So You Say You Got A Sharp Rock...
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Dogbane Cordage
Great for hafting points, making rope or repairs

Photos and article By
                            Bob Hanselman

Dogbane stalk:

Break stalk into 3-4 pieces lengthwise using soft percussor, or by stepping on it.
      You may use a blade to cut it half then quarters.

     Break woody insides away from outer Bark.

       Carefully bend and break the "splints" into 1" pieces, sometimes larger pieces can be taken off without damaging outer bark and fibers, but care must be taken when doing so.
      Remove as much reddish bark from outside of fibers as you can.

      In your left hand holding between fingers and thumb, work back and forth, space should be between .25" and .5".
      Remove as much as you like, depending how clean you want you cordage to look.
      Note: sometimes all the red bark can't be totally removed, this should not affect strength of cordage. This can give it a more primitive look.
Your cleaned fibers should look like this.
      Fold the strands evenly and hold like this...
      The loop created from folding is hidden behind the thumb in the left hand in this photo.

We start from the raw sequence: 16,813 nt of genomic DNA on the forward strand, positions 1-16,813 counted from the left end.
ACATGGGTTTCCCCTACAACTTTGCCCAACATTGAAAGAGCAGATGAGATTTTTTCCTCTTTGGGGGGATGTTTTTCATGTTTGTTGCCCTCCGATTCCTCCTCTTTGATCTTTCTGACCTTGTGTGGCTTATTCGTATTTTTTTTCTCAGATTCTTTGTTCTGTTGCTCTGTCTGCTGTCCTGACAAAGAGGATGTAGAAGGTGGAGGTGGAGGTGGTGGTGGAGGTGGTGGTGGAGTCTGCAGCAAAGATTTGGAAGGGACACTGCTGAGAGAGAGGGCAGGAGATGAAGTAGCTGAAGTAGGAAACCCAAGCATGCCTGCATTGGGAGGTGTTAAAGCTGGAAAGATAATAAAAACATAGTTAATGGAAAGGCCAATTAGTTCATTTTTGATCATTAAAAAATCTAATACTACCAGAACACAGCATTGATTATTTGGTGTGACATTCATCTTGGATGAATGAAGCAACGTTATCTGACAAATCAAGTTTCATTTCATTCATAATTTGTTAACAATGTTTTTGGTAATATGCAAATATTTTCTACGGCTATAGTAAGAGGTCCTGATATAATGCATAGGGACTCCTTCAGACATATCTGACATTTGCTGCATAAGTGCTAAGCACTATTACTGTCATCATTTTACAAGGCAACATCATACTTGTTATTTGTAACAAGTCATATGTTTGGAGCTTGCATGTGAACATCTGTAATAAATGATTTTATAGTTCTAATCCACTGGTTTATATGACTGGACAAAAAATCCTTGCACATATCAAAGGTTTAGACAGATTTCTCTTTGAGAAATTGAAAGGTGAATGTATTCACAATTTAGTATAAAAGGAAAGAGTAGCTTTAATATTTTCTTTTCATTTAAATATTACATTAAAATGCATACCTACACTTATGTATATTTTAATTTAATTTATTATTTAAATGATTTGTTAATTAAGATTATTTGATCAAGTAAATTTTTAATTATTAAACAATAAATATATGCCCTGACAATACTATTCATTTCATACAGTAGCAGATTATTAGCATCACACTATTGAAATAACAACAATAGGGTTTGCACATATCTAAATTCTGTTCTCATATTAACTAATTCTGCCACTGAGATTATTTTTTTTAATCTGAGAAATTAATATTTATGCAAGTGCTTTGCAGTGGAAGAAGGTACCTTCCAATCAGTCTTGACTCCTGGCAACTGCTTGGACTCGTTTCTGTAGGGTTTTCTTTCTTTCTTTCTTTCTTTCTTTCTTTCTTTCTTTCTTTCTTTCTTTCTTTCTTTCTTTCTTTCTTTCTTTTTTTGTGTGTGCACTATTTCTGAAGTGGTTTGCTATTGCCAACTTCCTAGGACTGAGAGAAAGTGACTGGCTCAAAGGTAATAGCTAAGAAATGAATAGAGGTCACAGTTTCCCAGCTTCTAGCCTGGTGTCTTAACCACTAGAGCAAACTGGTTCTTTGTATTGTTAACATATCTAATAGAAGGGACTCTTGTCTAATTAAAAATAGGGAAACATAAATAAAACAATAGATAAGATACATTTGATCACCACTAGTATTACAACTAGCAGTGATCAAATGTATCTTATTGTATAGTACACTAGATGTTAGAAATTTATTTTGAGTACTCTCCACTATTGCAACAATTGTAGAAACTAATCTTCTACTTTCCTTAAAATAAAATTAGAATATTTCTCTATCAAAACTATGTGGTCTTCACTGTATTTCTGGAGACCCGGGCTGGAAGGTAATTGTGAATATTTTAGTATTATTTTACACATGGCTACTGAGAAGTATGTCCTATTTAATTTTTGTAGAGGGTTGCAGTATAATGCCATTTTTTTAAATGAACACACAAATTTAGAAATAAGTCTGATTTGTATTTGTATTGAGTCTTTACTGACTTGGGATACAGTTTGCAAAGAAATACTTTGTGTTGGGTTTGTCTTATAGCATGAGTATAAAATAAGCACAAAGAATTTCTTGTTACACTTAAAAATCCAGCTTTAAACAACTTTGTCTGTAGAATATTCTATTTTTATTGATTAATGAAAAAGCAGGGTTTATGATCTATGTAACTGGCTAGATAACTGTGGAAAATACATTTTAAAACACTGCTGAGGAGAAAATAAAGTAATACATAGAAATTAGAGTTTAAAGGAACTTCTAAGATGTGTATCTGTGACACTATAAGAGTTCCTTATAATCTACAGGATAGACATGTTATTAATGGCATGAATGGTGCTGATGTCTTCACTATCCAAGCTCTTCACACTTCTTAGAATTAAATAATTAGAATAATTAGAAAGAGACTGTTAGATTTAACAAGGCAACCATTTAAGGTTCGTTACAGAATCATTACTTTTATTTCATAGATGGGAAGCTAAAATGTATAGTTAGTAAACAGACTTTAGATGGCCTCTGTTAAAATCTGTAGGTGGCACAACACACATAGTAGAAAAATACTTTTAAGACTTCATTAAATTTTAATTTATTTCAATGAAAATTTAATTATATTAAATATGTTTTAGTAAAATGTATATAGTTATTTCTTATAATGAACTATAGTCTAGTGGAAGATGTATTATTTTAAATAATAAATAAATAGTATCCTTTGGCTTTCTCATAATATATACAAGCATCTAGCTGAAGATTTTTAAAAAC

Take cleaned piece of fibers and twisting between thumb and index fingers,
      right hand away from you...
       left hand towards you...

      until a small kink or loop is formed.

      Take this loop and place it between thumb and index finger of your left hand. Take note how it lays... picture a top piece and a bottom piece.

 
      Holding the loop between thumb and finger in the left hand and rolling (Twisting) the top piece AWAY from you a few turns, you'll feel it tighten up under left thumb.
      Bring top piece over bottom piece TOWARDS you, by putting your finger between the two pieces
      Now take top piece and roll it AWAY from you till you feel it tighten up bring it TOWARDS you over bottom piece just like before.
     You'll get use to the feel of the cordage under your thumb and exactly how many turns it may take to arrive at correct thickness of cordage, this may vary from top to bottom, because fibers will change thickness as you progress.

    By now original kink, loop, has fed out beyond thumb and left finger and you should be holding cordage.

   The initial process should look like this. The idea is that the twisting action works against itself.

   Keep working feeding in more fibers when getting near the end inserting (just lay new next to old overlapping them) same size fiber bundle you had been using.
   To keep cordage size uniform, trim extra off when finished (don't worry about how this looks.)

   Try to keep fiber bundles (new fibers) about the same size (as you had been using)

     This will keep entire cordage same diameter.

     Just tie a knot on end. Sometimes, if knot is large it can be inserted into original loop.

     Kink to serve as latch, for necklace or bracelet.

                                   Have fun!